Misinformation abounds, in general, but especially regarding the coronavirus. And, it is easily passed along, not just by politicians whose mission may be self-serving more so than altruistic, but by people who are trying to be helpful.
Listen and read what people in the public health or medical profession are saying. My previous post spoke of living our lives, but we still need to heed cautions.
People are reacting in various ways. A crisis brings out the best and worst instincts in people. It also reveals their insecuritues and other imperfections. But, at the heart of the matter, it shows how vulnerable we are.
Our friend Jill focused today on several folks doing good things in this time of crisis. A link to her post is provided below. Our friend Roger and I spoke of those who are hoarding, price-gouging and taking advantage of the crisis.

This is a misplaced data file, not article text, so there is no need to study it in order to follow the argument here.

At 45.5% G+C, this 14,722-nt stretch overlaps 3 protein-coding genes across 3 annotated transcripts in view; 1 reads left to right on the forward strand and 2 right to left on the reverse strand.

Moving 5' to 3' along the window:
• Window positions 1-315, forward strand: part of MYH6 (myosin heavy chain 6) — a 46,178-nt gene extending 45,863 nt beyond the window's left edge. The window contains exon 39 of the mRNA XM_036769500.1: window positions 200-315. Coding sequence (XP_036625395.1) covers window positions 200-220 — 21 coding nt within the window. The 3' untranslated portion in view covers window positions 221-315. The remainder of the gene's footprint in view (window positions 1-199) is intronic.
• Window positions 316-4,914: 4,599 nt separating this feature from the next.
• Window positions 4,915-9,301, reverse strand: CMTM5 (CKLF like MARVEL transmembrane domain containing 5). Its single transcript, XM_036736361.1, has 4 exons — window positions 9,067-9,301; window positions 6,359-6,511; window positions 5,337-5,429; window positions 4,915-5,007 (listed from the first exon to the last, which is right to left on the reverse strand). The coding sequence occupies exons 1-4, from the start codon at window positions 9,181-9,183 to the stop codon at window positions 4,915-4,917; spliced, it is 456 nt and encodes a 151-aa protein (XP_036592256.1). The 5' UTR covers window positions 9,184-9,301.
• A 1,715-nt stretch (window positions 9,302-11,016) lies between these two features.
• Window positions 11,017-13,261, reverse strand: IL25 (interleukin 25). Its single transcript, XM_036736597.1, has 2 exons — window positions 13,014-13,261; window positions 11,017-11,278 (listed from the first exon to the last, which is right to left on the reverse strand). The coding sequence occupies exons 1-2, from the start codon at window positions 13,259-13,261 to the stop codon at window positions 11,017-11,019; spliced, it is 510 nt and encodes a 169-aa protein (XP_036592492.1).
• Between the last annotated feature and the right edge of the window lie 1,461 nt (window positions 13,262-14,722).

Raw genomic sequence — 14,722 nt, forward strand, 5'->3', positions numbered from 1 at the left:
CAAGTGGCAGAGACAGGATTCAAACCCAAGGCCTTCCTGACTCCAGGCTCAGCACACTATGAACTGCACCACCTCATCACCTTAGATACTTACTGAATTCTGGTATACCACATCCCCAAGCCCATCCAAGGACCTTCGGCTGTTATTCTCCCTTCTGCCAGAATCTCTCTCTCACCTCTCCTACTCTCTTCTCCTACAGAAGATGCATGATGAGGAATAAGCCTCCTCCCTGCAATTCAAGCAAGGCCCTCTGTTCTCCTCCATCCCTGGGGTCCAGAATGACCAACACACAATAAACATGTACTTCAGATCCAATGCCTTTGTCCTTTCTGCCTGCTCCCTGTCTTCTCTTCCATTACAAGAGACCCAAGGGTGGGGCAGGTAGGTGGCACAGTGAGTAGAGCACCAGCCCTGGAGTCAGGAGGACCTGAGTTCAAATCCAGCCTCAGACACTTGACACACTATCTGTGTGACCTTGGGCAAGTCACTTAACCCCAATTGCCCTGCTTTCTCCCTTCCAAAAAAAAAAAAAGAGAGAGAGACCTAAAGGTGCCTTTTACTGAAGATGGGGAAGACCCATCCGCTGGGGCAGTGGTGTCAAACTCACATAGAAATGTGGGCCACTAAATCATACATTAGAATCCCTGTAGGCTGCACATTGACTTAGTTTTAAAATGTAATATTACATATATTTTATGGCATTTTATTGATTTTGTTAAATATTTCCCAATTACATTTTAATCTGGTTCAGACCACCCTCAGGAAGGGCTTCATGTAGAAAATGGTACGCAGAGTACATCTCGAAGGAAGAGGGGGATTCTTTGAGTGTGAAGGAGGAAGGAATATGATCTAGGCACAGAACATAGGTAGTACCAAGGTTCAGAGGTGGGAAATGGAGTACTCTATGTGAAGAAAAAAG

Quite simply, social distancing does not give one license to be a jerk. We can still be friendly and meet and greet from six feet away.
Yet, let’s not pass along misinformation. Facebook is attempting to pull down such posts. A key rule of thumb is if it sounds incredulous, it most likely is. It is like the countless bogus conspiracy theories, why questions can help diffuse them.
Finally, sources of information known to be less than truthful or factual are not suddenly going to be more accurate. If they appear that way, it is based on the knowledge they can no longer mask their lies.
Good People Doing Good Things — Helpers In These Trying Times